Retired officer fondly remembered

Retired Warrant Officer Anthony Colin Aubrey Appels died on Saturday August.

Retired Warrant Officer Anthony Colin Aubrey Appels lived the life of a policeman – disciplined, with integrity, respectful and stern, say those who knew him.

The former commander of Sector 5, which includes Colorado Park and Rondevlei, bordered by Jakes Gerwel Drive, Morgenster, Highlands and Weltevreden Parkway, died in hospital on Saturday August 1, a month after he retired.

He served his last day at Lentegeur police station on Tuesday June 30 and was admitted to hospital on Sunday July 19.

His wife Welma said it was sad that his retirement had been so short-lived because he had had so many plans.

“He was a selfless person. Many times I said to him he should retire. He gave the police his everything,” she said.

“He was a father, a grandfather, a husband, a brother, a friend, a mentor, a partner to the people he worked with.” And, she said, he did everything for her.

“That is why I find it difficult to do everything now. I expect him to come home and do it for me.”

Ms Appels said her family had received many messages and calls – “an outpouring of what he meant to people”.

Mark Brookes, the first Lentegeur community police forum (CPF) chairman, said Warrant Officer Appels was a real friend, who did not talk a lot but gave as much respect as he was given.

Warrant Officer Appels was born in Claremont but raised in George by his grandparents and then later by his mother.

He moved to Tafelsig in the 1980s, then to Mitchell’s Plain police station’s barracks, in Eastridge, for three years and moved into their family home in Westridge in 1985.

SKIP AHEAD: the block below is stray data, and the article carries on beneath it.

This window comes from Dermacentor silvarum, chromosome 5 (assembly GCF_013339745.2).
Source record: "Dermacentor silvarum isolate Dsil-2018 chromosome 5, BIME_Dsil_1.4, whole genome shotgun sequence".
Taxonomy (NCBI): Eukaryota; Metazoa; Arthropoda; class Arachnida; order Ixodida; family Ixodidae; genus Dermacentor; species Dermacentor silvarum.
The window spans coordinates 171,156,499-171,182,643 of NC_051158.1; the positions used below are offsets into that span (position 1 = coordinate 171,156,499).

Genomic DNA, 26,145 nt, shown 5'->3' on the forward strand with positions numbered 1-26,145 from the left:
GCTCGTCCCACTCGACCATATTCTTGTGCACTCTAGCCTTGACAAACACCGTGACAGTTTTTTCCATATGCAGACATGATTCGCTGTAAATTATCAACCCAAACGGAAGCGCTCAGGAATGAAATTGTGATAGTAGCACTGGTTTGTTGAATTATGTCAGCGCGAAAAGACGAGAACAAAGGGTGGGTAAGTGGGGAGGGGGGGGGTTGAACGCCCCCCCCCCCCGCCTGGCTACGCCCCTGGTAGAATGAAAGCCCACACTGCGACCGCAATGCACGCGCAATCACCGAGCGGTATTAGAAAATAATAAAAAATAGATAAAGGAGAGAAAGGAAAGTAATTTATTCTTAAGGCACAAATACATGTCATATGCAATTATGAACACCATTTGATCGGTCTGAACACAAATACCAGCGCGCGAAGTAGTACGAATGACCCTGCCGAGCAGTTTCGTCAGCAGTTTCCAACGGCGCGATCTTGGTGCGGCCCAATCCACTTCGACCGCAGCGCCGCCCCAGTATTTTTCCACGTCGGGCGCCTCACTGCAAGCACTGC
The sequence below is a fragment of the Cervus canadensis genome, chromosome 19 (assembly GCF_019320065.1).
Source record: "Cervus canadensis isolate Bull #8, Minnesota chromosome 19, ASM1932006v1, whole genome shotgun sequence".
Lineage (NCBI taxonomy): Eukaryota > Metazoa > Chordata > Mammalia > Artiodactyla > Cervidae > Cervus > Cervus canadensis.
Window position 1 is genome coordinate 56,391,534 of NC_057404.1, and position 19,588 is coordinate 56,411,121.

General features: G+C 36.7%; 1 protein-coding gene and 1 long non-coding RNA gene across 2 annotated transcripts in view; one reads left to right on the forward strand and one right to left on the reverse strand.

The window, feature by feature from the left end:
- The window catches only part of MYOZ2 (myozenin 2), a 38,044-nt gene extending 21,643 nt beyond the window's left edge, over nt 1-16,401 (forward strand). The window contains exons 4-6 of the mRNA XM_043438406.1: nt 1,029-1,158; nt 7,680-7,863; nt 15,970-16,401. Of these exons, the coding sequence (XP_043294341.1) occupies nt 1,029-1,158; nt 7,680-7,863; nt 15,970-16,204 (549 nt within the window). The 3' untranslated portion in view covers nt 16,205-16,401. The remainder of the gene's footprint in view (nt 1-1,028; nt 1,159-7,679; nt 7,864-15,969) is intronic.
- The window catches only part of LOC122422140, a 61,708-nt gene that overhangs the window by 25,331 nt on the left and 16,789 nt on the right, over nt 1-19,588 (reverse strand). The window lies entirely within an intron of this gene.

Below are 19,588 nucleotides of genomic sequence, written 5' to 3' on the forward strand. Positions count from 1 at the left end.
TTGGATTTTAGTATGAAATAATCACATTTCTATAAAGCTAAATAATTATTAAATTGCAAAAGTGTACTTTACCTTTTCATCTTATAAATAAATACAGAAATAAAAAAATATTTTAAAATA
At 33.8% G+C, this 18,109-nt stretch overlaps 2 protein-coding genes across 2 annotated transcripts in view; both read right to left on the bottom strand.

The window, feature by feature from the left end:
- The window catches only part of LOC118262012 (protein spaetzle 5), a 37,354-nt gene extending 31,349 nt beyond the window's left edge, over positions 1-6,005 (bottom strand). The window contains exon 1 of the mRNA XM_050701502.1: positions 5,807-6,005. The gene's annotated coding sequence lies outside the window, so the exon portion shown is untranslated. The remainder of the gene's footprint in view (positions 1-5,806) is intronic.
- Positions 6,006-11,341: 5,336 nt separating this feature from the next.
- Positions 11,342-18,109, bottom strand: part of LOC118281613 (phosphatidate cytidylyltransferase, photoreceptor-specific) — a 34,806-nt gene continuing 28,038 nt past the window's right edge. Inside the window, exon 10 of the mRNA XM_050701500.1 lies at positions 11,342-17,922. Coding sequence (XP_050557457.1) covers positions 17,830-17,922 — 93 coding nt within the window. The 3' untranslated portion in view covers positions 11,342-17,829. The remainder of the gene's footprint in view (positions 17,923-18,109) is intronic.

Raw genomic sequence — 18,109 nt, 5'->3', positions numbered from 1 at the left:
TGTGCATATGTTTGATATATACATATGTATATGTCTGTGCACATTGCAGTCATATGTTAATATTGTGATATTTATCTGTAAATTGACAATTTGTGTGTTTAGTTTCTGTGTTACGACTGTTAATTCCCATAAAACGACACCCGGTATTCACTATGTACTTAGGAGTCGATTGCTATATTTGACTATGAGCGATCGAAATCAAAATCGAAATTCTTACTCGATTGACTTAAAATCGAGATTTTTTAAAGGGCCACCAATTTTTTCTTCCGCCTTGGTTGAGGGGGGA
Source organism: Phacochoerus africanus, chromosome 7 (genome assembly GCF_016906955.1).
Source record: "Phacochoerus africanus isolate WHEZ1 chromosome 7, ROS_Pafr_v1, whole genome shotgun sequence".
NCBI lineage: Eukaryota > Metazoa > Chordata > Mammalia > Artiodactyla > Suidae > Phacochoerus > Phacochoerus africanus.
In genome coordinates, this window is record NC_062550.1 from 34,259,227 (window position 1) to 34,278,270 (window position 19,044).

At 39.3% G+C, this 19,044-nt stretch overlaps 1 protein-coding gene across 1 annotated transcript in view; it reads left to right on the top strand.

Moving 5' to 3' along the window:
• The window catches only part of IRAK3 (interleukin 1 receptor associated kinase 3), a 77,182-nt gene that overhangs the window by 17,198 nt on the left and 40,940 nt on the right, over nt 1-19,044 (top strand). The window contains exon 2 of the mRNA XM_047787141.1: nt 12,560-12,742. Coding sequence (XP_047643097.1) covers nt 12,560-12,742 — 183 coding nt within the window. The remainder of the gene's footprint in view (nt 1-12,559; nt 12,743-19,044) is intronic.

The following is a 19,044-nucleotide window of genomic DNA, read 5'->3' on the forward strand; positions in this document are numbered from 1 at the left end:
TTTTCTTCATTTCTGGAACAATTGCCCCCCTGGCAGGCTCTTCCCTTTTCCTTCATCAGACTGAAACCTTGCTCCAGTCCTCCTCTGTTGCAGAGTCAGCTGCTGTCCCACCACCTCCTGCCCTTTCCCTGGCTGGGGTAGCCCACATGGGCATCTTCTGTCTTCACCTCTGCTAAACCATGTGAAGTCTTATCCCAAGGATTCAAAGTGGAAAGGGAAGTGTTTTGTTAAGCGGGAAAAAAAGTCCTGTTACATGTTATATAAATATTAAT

His youngest child, Janelle Appels, said her father did not smile very often with other people but with them he joked and pulled pranks.

“My dad would fix our cars or things around the house. He loved to tease and prank us. He would do the worst kind of pranks. He would use things around the house, whether it was a dead mouse or cockroach and he would chase me around the house or bring it to our rooms. He would make us laugh.”

Janelle said she would miss her father’s “cheeky mischievous smile”.

“When he smiled we knew something was coming and he had this ability to make us laugh.

“He had these big eyes and when he looked at us in a specific way we knew something was wrong and he had a gentle manner in disciplining us,” she said.

Warrant Officer Appels never left the house untidy, the pleats in his pants had to be in place and his bald head had to shine.

“He always made sure everything was in place. He never walked out of the house with a creased uniform and if anything was out of place he would return to neaten it,” she said.

Janelle said her father’s last words to her mother were that all the “important things” were in the safe.

“We thought it was perhaps policies, but it was our documents – our birth certificates and my mother’s identity document.

“This to us signified that he valued our births, our lives. He valued us. What mattered to him was us and what he valued was when we came into the world,” she said.

His son Ethiene said his father had been a highly respected man because he always showed people respect.

He recalled that they used to quarrel about “absolutely anything”, but there was always a lesson to be learned.

“I would get so mad at him because sometimes it felt unnecessary but deep down I knew that it was always a moment I could learn from, and I can honestly say that was always the case, even if it wasn’t noticed at the time,” he said.

Ethiene said his father’s shoes could never be filled.

“He was a genuine role model not the person who would do things for popularity but because he genuinely wanted to help.

“I will try my utmost best to keep to his values and morals,” he said.

Constable Felicia Adams, spokeswoman for Lentegeur police station, said Warrant Officer Appels served the Mitchell’s Plain community as a policeman for 38 years – first at the Eastridge station in their crime prevention unit and then at Lentegeur when the area’s police station opened in 2013.

“He was a very open, honest and lovable person. He disciplined the younger staff members like a father would his children.

“He would talk to you sternly but afterwards he would be normal,” she said.

Due to lockdown restrictions, Warrant Officer Appels’s funeral is by invitation only. However, those who want to pay their respects may drive past the Moravian Church, corner of Silversands Avenue and Loganberry Way in Westridge on Saturday August 8 between 8.30am and 9.30am.